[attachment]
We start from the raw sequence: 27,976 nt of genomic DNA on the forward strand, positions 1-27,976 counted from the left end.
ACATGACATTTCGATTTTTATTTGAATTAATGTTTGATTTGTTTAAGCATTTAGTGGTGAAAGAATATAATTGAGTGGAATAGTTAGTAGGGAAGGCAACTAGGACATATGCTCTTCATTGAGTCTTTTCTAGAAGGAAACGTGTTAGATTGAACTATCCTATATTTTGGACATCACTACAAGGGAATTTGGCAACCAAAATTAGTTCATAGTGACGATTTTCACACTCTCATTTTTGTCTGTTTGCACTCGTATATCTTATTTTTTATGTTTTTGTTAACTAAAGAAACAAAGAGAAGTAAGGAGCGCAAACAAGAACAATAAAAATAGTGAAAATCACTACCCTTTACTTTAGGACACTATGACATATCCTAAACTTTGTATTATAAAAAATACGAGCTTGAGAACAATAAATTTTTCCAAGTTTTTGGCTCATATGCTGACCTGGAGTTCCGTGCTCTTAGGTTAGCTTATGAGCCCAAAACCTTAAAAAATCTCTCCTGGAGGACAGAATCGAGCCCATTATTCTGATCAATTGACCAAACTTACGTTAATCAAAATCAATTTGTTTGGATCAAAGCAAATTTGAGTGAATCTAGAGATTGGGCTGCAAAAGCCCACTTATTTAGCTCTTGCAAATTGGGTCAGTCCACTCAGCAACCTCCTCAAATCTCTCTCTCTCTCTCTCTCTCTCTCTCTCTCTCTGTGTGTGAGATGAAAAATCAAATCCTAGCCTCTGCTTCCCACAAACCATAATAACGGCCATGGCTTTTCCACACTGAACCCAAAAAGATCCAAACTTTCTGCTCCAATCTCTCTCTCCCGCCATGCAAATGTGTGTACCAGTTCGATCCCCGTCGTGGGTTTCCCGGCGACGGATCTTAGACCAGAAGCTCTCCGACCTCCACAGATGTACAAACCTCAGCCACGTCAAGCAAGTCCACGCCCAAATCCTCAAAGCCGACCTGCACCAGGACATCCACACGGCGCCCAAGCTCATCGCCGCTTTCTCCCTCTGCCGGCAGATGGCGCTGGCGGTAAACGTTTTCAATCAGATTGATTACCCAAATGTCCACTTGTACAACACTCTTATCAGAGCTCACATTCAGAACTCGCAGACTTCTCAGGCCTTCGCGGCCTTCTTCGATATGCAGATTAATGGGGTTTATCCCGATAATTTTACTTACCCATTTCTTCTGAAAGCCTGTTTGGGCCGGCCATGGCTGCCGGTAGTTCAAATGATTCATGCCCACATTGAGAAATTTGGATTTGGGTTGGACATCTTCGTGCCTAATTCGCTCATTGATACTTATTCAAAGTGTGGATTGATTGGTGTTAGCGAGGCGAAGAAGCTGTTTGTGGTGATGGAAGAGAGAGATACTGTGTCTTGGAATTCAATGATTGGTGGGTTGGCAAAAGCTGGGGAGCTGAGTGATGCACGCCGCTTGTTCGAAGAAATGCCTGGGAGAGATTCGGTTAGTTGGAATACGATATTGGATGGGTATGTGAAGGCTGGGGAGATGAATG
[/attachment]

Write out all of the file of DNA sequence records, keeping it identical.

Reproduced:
We start from the raw sequence: 27,976 nt of genomic DNA on the forward strand, positions 1-27,976 counted from the left end.
ACATGACATTTCGATTTTTATTTGAATTAATGTTTGATTTGTTTAAGCATTTAGTGGTGAAAGAATATAATTGAGTGGAATAGTTAGTAGGGAAGGCAACTAGGACATATGCTCTTCATTGAGTCTTTTCTAGAAGGAAACGTGTTAGATTGAACTATCCTATATTTTGGACATCACTACAAGGGAATTTGGCAACCAAAATTAGTTCATAGTGACGATTTTCACACTCTCATTTTTGTCTGTTTGCACTCGTATATCTTATTTTTTATGTTTTTGTTAACTAAAGAAACAAAGAGAAGTAAGGAGCGCAAACAAGAACAATAAAAATAGTGAAAATCACTACCCTTTACTTTAGGACACTATGACATATCCTAAACTTTGTATTATAAAAAATACGAGCTTGAGAACAATAAATTTTTCCAAGTTTTTGGCTCATATGCTGACCTGGAGTTCCGTGCTCTTAGGTTAGCTTATGAGCCCAAAACCTTAAAAAATCTCTCCTGGAGGACAGAATCGAGCCCATTATTCTGATCAATTGACCAAACTTACGTTAATCAAAATCAATTTGTTTGGATCAAAGCAAATTTGAGTGAATCTAGAGATTGGGCTGCAAAAGCCCACTTATTTAGCTCTTGCAAATTGGGTCAGTCCACTCAGCAACCTCCTCAAATCTCTCTCTCTCTCTCTCTCTCTCTCTCTCTCTCTGTGTGTGAGATGAAAAATCAAATCCTAGCCTCTGCTTCCCACAAACCATAATAACGGCCATGGCTTTTCCACACTGAACCCAAAAAGATCCAAACTTTCTGCTCCAATCTCTCTCTCCCGCCATGCAAATGTGTGTACCAGTTCGATCCCCGTCGTGGGTTTCCCGGCGACGGATCTTAGACCAGAAGCTCTCCGACCTCCACAGATGTACAAACCTCAGCCACGTCAAGCAAGTCCACGCCCAAATCCTCAAAGCCGACCTGCACCAGGACATCCACACGGCGCCCAAGCTCATCGCCGCTTTCTCCCTCTGCCGGCAGATGGCGCTGGCGGTAAACGTTTTCAATCAGATTGATTACCCAAATGTCCACTTGTACAACACTCTTATCAGAGCTCACATTCAGAACTCGCAGACTTCTCAGGCCTTCGCGGCCTTCTTCGATATGCAGATTAATGGGGTTTATCCCGATAATTTTACTTACCCATTTCTTCTGAAAGCCTGTTTGGGCCGGCCATGGCTGCCGGTAGTTCAAATGATTCATGCCCACATTGAGAAATTTGGATTTGGGTTGGACATCTTCGTGCCTAATTCGCTCATTGATACTTATTCAAAGTGTGGATTGATTGGTGTTAGCGAGGCGAAGAAGCTGTTTGTGGTGATGGAAGAGAGAGATACTGTGTCTTGGAATTCAATGATTGGTGGGTTGGCAAAAGCTGGGGAGCTGAGTGATGCACGCCGCTTGTTCGAAGAAATGCCTGGGAGAGATTCGGTTAGTTGGAATACGATATTGGATGGGTATGTGAAGGCTGGGGAGATGAATG